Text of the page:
Which Road Taken?
“Two roads diverged in a yellow wood,” the opening line of Robert Frost's most beloved poem, The Road Not Taken, speaks of a common scenario in life. A traveler has come to a crossroads and is forced to make a choice on which "road", or path he wants to choose. Right or wrong, who can say, but one thing is for sure, it is life changing. Henrik Isben shows us one particular choice and where each path leads through the characters of Mrs. Alving from Ghosts and Nora from A Doll’s House. Each woman finds herself in an oppressive and dishonest marriage, unhappy, unsatisfied and longing for a way out. Each must make a decision whether to stay or leave. Since both plays question the dynamics of the spousal relationship and a woman’s place in the home, they seem to be perfect echoes of each other.
At the beginning of A Doll’s House, Nora carries in several festive packages and a Christmas tree, quickly followed by her joyful children. Their family appears to be happy. However, we soon realize that the dynamic between Nora and her husband, Helmer, is empty and superficial. Nora’s life seems to be that of a lifeless doll. Helmer thinks little of her intellectual abilities and instead toys with her thoughts and emotions.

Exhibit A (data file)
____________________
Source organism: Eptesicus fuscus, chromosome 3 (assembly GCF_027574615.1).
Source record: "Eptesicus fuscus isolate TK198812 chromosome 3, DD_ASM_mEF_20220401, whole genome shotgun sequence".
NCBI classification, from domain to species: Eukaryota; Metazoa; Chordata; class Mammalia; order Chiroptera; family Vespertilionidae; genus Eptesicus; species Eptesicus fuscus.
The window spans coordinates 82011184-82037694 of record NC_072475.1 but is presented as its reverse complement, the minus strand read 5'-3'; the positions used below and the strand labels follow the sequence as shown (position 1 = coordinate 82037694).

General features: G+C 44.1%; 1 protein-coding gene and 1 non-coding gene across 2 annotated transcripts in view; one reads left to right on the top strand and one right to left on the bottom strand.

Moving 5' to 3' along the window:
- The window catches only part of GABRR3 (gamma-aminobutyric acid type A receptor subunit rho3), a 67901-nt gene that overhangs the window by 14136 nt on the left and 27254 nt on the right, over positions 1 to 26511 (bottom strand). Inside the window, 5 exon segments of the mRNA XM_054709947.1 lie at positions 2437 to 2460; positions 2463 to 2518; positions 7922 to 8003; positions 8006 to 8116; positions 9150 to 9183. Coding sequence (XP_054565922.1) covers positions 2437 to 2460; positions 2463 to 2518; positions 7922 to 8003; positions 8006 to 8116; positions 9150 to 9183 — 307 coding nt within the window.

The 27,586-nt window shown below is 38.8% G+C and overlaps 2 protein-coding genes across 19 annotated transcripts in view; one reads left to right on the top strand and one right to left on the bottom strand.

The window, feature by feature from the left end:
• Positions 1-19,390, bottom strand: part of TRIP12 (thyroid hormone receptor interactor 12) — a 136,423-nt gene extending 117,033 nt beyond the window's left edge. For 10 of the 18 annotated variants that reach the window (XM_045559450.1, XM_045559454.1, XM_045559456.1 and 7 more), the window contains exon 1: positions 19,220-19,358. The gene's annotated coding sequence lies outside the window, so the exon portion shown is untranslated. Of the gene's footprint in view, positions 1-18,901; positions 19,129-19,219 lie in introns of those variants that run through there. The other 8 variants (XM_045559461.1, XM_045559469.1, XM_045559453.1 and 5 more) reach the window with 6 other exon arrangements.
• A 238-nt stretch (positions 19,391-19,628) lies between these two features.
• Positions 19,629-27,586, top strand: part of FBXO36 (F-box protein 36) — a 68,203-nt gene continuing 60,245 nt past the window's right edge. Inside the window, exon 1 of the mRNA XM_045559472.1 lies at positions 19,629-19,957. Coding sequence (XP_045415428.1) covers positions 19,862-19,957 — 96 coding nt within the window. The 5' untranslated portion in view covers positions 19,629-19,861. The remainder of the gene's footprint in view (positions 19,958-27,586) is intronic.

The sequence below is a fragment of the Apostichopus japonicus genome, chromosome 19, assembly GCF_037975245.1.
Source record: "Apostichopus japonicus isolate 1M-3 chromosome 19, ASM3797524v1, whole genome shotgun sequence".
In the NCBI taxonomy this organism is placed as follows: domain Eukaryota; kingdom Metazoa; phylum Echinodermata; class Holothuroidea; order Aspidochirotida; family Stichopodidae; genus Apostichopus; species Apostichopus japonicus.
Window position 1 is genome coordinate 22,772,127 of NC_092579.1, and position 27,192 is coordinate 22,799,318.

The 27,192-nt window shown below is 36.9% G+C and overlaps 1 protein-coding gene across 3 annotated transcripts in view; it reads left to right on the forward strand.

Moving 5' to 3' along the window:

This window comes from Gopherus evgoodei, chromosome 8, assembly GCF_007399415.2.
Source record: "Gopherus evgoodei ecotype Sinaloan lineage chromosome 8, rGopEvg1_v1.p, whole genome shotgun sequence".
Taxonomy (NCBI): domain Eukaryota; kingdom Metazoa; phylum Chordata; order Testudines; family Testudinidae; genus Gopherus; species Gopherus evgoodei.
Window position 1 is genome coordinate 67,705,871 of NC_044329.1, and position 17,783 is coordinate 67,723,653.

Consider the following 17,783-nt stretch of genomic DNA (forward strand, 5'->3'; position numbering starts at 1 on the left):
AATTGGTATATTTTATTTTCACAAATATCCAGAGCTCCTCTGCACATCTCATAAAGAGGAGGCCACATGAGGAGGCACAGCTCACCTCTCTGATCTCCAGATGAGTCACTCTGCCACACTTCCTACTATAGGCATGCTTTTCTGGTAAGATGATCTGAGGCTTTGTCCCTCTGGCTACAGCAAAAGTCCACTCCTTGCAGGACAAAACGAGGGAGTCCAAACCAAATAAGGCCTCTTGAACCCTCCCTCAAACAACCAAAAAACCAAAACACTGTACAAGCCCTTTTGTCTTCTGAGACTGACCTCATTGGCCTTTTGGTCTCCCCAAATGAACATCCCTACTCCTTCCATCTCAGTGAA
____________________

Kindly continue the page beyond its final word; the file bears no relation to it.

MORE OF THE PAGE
Ghosts, on the other hand, is almost devoid of any hope even from the beginning. It creates a gloomy, cold atmosphere. Although Mrs. Alving tries to look forward to the future, she is still haunted by her late husband’s scandalous lifestyle. The ghosts of the past now inhabit her grown son’s reality.
Even the names Ibsen gives these two women show the difference of hope in the two plays. In A Doll’s House, Nora is given a first name, making her seem a bit more spirited and relate-able. In Ghosts, Mrs. Alving is seldom called by her first name, Helen, distancing her from femininity and originality. She is still only identified as her husband's wife, even ten years after his death.
It’s not until the end of A Doll’s...